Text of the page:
A pointer to further articles by Brian Deer and others, highlighting an excellent comment by a reader of Respectful Insolence and brief thoughts.
The British Medical Journal–better known by it’s acronym, BMJ–continues to offer articles by Brian Deer on the long-running Wakefield saga, accompanied by several opinion pieces and editorials.
In particular Deer’s latest article points fingers at the Royal Free Hospital Medical School and the editorial board of Lancet as Harvey Marcovitch, Associate Editor at BMJ, relates with an edge of understated British humour:
Experience of cases reported to the Committee on Publication Ethics, a body founded by medical journal editors, leads to a conclusion that universities and other funding bodies differ in their response to reports from suspicious editors, reviewers, or readers. Some investigate, some retreat into a Trappist silence, and others are adept at carpet sweeping. Brian Deer’s report in the BMJ this week implies no shortage of shagpile in the Royal Free Hospital Medical School and the Lancet office.7
The articles at BMJ include (all open-access and linked to full-text web page):
Brian Deer’s latest feature (18th Jan):
An editorial (18th Jan):
Assuring research integrity in the wake of Wakefield (Opal et al.)
A Views & Reviews article (18th Jan):
And more commentary on 19th Jan:
Institutional and editorial misconduct in the MMR scare (by BMJ editor Fiona Godlee)
MMR and scientific fraud: Is research safe in their hands? (by BMJ associate editor Harvey Marcovitch)
While this story may have fallen from main-stream media attention, articles and comments continue on-line. Well-known blogger ‘Orac’, at Respectful Insolence continues to weigh in. (Despite strongly supporting Deer’s investigation into the Wakefield case, Orac differs in opinion with Deer on a few matters outside of Wakefield’s work itself, including ’Deer’s attack on Drs. Offit, Goldacre, and Fitzpatrick’.)
Rather than extensively quote or paraphrase these articles, I encourage interested readers to read the originals. I would like, though, to suggest that some of the commentary following Orac’s article is worth reading. In particular, this response by ‘Prometheus’ to Brian Deer’s hopefully innocent misunderstanding of another commenter’s remark deserves attention and I quote it below in full:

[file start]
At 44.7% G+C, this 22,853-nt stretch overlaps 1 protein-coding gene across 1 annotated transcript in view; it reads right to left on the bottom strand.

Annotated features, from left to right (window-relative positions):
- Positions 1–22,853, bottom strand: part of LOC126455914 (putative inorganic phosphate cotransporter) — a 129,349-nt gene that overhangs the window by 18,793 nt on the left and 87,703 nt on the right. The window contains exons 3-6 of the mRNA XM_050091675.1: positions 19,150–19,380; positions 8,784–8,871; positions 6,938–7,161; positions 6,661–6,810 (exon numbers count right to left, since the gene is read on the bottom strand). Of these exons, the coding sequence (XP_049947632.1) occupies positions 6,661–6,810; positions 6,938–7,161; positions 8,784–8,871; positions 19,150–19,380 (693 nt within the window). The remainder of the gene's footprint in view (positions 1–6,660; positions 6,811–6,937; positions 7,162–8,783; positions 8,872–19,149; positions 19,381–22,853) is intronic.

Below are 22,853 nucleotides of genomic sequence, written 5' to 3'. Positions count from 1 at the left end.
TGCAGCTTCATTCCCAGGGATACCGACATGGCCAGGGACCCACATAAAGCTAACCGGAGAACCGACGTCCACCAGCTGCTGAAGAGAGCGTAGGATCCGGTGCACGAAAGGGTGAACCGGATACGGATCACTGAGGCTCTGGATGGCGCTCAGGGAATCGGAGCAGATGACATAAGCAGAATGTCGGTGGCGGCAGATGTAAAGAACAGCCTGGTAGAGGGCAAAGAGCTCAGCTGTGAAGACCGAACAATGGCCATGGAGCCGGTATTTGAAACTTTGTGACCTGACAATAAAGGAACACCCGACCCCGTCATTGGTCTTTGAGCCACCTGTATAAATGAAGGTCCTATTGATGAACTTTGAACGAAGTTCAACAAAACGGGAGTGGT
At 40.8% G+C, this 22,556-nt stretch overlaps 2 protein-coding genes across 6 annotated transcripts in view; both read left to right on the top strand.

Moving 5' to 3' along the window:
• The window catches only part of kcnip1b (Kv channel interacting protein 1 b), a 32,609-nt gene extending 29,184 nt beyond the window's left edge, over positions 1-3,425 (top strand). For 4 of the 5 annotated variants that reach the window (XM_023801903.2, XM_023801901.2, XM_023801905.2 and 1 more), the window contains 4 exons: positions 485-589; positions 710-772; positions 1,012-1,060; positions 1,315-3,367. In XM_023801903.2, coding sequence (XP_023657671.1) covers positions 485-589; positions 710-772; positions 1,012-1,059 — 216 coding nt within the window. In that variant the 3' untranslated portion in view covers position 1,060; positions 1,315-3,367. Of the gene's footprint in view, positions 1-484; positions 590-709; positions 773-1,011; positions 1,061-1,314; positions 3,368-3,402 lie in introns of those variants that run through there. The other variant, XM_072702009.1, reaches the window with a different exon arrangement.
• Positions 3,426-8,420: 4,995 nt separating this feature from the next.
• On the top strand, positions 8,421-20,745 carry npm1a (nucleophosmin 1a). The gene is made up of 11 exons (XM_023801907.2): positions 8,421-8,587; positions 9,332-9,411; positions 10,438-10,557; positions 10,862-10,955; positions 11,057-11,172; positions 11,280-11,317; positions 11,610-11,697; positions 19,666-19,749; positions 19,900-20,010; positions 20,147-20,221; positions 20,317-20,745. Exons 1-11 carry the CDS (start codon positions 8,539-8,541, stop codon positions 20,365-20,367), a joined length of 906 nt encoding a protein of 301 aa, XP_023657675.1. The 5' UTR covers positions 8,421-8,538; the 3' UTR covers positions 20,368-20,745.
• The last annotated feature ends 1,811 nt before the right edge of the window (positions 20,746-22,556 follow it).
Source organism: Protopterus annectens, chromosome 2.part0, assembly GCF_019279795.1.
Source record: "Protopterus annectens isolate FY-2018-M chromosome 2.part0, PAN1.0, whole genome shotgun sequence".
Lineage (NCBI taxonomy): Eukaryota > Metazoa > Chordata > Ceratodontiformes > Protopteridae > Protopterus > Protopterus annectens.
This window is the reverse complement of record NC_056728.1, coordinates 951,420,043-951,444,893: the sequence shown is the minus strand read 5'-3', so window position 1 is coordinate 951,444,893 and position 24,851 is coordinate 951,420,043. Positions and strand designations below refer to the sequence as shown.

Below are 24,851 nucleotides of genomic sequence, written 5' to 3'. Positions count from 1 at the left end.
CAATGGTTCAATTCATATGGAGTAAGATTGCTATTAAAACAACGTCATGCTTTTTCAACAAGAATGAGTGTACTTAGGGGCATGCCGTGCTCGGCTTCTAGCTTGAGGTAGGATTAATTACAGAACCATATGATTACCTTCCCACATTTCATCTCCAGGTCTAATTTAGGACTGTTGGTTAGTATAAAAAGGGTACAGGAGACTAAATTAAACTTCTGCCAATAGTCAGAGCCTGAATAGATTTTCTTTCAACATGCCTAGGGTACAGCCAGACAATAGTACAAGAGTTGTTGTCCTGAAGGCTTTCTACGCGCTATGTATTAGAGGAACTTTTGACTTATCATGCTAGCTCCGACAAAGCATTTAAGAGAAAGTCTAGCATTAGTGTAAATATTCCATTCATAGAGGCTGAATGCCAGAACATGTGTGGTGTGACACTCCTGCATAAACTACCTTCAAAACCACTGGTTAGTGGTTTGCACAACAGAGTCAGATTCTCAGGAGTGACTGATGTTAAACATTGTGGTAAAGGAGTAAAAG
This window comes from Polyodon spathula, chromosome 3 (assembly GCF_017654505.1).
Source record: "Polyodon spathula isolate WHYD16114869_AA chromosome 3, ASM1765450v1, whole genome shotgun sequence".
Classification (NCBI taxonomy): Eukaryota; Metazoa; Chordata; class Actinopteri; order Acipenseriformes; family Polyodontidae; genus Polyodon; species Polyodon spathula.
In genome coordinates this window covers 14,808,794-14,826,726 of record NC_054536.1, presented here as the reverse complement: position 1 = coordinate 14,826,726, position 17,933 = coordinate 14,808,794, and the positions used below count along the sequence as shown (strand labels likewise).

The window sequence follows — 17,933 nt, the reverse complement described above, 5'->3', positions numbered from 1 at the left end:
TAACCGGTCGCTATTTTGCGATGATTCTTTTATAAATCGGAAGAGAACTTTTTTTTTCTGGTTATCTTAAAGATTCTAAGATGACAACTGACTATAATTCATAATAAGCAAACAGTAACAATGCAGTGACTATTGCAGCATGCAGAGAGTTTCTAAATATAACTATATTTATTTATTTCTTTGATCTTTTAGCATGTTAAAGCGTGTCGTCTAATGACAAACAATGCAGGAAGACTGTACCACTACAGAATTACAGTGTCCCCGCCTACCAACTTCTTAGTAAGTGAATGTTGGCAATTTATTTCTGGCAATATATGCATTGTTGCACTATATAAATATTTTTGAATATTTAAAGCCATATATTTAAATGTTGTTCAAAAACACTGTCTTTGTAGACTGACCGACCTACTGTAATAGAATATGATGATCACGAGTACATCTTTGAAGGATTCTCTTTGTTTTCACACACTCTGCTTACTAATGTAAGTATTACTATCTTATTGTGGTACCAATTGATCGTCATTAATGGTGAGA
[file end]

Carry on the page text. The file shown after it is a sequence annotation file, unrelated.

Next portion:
Orac writes in response ’you nailed it better than I could think of a way to do.’
I’m highlighting this comment as it says well something raised in an earlier thread on my own blog by Alison: ’The whole study was flawed even before the evidence of outright fraud came to light.’ It’s worth to remember the fraud allegations are in addition the scientific conclusions, that they are separable things.
What the fraud revelations may do is get the anti-vaccine promoters to move on. The science community can handle the research issues, but the advocacy groups may need different motivations. (I like to think of Prometheus’ two magisteria here, with ethical issues being one few would want to bear, whatever their view on medical science.)
Some advocacy groups and their members are prone to rejecting scientific explanations–that’s part of what causes them to hold the views they do–but it’s perhaps harder to them to continue to support work that has been shown to be fraudulent.
Deer’s latest article, with it’s focus on the hospital and editorial boards, will raise more discussion on what academics, perhaps journal editors in particular, can do to prevent fraud.
It is a vexed question, as it is not something peer-reviewed is aimed at tackling. Peer review considers what data is presented to be presented in good faith. It doesn’t start by considering that the data might be ‘cooked’. My initial reactions were to be a bit of a pessimist and say that fraud is likely to always be caught well in arrears of the actual events, a few cases excepted.
Having read Opal and colleagues’ editorial Assuring research integrity in the wake of Wakefield I’m inclined to think that their thoughts might point that way. They offer examples of fraud being dealt with promptly, raising the question of why this was not true of Wakefield’s work. Their examples suggest a need for the open involvement (i.e. not sweeping things under carpets, shagpile or otherwise) of the institutions the research is conducted at and their staff.
It’s easy to dismiss this as an isolated incident–fraud with the sort of impact Wakefield’s work has had is rare–but more modest cases must occur and with these in mind it’s perhaps worth institutions taking note – ?
Other articles on Code for life: